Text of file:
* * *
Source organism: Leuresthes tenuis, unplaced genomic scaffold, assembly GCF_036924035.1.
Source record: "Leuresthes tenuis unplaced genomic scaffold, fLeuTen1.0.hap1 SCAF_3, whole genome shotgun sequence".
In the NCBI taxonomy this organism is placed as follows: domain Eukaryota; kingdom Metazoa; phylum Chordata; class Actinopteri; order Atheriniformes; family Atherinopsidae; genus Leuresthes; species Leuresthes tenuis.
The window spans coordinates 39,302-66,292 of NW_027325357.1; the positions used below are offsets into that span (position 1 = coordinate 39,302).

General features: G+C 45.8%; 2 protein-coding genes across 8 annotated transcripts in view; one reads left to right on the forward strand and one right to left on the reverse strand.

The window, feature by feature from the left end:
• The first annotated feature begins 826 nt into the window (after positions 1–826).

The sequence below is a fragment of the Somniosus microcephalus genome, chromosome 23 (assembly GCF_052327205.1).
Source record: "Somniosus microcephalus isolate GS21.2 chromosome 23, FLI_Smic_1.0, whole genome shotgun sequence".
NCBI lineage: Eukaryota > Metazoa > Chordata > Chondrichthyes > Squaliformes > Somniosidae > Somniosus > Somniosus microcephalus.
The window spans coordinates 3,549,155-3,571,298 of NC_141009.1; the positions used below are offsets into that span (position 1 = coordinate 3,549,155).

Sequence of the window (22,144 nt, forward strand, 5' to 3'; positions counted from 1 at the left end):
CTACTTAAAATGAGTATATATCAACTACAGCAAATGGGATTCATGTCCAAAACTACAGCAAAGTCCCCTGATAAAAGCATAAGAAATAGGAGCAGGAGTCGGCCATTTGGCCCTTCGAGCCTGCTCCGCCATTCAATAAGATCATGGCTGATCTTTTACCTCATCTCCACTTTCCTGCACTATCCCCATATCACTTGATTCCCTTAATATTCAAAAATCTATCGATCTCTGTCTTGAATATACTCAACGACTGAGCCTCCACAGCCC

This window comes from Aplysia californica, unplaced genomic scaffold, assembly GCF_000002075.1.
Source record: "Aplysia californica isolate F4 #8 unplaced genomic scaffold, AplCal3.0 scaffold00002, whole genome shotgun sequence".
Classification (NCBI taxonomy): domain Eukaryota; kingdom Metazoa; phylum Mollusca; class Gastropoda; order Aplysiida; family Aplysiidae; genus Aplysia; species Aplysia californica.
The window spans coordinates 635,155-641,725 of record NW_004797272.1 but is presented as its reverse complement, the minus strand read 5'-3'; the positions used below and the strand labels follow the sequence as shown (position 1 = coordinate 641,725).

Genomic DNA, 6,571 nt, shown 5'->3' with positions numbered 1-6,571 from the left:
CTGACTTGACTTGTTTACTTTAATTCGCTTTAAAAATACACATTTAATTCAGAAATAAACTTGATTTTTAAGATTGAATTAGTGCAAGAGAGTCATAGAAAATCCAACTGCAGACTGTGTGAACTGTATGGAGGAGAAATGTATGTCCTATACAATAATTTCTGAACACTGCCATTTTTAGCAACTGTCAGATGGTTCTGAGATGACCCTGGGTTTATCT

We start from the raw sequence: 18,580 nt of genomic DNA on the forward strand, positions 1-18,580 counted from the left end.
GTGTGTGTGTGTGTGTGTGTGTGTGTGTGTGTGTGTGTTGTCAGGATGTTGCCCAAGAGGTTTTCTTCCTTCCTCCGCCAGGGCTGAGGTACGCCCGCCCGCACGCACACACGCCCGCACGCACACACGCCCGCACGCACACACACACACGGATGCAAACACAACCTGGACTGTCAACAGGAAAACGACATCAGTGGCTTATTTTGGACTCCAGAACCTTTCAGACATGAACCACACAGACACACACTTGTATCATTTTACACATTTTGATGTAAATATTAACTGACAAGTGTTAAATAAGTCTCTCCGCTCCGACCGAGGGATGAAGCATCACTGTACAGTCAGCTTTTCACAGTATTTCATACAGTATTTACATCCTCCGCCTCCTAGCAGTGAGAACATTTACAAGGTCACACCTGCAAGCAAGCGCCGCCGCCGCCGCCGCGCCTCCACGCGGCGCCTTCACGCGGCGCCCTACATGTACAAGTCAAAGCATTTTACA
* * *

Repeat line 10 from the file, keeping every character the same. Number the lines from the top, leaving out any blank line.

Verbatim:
NCBI lineage: Eukaryota > Metazoa > Chordata > Chondrichthyes > Squaliformes > Somniosidae > Somniosus > Somniosus microcephalus.